1

As titled, I've seen the phrases like ''from childhood", "since childhood" leave out articles or possessive pronouns.

Are there any reasons?

  • 2
    "Childhood" is an abstract non-count noun here used indefinitely, so no article is required. But that doesn't mean that it can't take genitive pronouns as a definite determiner, e.g. "... from/since my childhood". – BillJ Dec 24 '17 at 15:32
2

Well, in this case, childhood represents a state of being and is not something that can be quantified. In a sense, it's kind of like a mass noun and mass nouns, as you probably know, don't take indefinite articles. For example: He is 27 years of age. You wouldn't say 27 years of the age or 27 years of an age, would you? We're not talking about a particular age, but rather about age as a general concept of how much time in years a person has lived so far.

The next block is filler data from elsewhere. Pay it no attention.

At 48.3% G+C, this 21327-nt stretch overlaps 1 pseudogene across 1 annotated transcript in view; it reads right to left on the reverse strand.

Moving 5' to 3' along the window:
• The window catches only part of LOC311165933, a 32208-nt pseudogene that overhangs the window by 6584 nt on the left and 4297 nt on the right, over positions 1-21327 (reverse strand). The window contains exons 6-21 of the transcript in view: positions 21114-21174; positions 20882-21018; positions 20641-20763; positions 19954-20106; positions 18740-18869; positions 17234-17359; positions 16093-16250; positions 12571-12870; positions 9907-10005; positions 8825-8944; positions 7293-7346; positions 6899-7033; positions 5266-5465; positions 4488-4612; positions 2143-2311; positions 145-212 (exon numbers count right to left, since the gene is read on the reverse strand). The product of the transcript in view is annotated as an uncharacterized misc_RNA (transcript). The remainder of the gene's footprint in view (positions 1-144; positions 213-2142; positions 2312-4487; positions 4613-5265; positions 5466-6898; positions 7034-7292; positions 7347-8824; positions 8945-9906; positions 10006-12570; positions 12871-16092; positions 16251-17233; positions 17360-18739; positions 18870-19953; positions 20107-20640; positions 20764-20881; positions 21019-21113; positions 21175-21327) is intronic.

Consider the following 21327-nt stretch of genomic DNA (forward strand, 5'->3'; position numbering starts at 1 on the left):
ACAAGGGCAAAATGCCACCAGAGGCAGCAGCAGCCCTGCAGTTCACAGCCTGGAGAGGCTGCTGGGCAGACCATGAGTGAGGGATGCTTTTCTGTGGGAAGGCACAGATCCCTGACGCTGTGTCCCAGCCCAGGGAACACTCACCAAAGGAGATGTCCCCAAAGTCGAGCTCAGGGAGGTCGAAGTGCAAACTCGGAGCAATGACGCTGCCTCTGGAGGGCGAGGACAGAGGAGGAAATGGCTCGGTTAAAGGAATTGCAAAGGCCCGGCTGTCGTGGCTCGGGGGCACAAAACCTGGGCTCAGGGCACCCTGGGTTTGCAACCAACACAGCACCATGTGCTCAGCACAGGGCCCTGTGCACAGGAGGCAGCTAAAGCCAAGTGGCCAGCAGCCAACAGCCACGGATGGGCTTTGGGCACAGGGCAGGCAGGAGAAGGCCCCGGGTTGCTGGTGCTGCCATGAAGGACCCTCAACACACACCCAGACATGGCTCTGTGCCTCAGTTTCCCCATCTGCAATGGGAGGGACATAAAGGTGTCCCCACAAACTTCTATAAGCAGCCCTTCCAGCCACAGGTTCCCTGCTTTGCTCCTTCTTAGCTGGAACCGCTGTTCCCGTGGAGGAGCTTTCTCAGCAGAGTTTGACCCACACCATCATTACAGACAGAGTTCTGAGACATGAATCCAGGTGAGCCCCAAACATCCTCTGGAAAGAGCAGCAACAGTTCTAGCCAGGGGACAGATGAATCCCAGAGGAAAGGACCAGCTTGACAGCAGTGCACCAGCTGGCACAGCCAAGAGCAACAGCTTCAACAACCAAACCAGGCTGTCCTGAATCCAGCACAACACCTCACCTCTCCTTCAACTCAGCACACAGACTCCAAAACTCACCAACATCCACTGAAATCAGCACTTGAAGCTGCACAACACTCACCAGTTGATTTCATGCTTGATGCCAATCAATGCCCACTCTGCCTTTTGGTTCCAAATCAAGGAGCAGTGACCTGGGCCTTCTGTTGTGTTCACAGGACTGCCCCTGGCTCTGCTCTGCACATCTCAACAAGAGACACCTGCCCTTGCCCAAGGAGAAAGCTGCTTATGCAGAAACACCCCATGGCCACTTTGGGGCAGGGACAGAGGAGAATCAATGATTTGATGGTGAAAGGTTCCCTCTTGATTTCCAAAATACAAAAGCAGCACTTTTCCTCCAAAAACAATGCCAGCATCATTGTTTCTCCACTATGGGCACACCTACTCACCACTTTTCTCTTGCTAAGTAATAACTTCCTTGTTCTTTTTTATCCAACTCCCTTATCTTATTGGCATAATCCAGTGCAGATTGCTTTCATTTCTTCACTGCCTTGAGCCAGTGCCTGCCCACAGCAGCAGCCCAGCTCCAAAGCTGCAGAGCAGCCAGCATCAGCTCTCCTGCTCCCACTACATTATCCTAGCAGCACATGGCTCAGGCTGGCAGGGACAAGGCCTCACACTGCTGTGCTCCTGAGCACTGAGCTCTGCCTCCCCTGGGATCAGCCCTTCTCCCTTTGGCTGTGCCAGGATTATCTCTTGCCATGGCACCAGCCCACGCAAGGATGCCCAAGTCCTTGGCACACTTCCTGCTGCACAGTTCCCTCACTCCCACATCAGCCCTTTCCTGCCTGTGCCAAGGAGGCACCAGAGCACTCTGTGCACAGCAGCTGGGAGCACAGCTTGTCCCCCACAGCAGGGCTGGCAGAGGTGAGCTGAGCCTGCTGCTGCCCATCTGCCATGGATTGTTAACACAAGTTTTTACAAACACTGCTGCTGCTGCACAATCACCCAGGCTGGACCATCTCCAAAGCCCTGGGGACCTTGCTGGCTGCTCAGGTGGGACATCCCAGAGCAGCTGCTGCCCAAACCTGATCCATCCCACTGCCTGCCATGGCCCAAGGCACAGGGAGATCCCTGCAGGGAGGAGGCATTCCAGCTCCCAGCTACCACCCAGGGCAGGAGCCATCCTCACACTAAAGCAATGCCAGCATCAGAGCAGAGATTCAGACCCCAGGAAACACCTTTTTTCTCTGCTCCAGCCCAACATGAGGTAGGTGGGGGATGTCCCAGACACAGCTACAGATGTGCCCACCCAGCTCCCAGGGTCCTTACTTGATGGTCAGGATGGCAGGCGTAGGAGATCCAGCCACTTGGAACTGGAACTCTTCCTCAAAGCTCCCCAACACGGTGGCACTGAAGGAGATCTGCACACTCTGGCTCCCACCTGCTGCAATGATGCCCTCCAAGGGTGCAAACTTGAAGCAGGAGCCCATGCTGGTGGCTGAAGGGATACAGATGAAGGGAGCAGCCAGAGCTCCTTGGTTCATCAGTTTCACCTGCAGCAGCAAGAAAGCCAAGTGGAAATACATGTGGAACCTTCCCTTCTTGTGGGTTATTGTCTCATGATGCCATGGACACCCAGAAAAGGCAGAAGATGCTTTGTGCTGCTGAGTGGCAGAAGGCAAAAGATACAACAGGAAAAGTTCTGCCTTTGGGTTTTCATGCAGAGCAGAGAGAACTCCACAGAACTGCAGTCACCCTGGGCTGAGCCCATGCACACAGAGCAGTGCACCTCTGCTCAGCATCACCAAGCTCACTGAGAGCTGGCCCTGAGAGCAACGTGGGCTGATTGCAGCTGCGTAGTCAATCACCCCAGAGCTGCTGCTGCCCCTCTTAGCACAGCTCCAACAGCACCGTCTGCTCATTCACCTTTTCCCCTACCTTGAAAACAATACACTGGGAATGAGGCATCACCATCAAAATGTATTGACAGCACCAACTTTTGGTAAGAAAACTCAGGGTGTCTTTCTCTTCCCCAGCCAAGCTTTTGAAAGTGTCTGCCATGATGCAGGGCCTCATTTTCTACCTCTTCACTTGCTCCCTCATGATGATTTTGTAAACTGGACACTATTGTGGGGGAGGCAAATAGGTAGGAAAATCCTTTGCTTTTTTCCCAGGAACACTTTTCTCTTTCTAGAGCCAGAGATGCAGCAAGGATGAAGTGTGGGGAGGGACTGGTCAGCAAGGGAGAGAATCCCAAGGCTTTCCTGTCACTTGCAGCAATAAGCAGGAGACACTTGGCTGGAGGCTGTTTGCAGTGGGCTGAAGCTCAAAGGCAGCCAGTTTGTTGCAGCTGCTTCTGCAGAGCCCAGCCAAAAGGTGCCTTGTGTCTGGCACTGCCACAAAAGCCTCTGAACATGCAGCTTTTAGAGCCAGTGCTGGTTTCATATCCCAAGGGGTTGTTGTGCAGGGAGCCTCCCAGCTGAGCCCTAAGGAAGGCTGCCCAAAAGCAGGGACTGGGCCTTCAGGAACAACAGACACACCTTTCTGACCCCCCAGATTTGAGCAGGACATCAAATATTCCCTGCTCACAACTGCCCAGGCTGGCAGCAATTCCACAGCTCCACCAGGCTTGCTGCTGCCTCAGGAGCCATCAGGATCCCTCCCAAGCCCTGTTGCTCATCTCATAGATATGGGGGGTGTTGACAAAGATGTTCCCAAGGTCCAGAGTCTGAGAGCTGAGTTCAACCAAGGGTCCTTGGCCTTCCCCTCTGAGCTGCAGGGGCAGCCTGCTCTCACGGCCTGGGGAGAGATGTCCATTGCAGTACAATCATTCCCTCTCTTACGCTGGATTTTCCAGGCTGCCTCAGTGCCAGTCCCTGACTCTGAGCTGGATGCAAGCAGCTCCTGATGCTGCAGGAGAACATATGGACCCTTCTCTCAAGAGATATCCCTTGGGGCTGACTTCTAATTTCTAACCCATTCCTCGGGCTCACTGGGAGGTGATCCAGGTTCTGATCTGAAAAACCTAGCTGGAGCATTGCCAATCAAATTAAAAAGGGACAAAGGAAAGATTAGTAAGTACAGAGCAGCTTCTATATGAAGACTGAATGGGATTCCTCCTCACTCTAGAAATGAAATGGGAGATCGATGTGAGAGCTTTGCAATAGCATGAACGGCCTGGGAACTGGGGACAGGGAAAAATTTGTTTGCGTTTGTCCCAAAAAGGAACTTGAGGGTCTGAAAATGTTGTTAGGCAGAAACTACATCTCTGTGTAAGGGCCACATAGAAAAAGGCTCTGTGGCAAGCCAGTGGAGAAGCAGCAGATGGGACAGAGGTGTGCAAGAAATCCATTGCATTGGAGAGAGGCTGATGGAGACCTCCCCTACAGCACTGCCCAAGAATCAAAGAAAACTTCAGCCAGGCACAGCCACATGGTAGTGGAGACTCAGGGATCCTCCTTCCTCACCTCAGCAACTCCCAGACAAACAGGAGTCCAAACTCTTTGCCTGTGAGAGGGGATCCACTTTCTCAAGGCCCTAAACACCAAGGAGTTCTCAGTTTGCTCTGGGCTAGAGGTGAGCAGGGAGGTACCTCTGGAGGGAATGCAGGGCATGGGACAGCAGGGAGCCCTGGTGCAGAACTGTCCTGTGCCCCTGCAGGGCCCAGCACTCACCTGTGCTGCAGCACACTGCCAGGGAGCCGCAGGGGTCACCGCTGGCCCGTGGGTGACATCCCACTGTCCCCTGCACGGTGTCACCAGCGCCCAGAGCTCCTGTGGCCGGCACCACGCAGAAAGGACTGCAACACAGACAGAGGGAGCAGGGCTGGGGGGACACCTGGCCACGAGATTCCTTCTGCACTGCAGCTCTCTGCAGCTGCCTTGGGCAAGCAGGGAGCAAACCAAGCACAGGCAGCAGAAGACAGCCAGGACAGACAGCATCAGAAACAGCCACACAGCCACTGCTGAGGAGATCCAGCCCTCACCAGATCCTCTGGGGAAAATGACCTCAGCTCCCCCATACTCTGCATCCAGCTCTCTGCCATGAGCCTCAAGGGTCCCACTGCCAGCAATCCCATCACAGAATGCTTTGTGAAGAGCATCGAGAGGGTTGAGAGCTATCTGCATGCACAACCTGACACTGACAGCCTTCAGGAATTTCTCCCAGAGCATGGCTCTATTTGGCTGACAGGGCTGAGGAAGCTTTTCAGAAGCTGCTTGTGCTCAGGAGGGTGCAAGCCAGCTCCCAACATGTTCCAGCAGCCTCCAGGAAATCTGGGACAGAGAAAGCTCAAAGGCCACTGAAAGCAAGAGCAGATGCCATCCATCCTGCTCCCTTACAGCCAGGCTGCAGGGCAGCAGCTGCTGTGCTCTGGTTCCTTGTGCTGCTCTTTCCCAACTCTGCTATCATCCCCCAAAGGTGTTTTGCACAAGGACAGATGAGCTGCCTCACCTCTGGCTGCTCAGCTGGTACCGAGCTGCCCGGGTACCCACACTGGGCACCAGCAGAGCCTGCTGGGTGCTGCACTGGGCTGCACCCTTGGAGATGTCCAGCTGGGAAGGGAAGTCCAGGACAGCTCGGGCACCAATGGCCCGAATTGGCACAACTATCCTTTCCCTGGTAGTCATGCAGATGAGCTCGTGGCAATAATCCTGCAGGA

• Can I say from my childhood,instead? – dan Dec 24 '17 at 13:40
  • Sure you can. For example: I can't remember anything from my childhood. – Michael Rybkin Dec 24 '17 at 14:14

Your Answer

By clicking “Post Your Answer”, you agree to our terms of service, privacy policy and cookie policy

Not the answer you're looking for? Browse other questions tagged or ask your own question.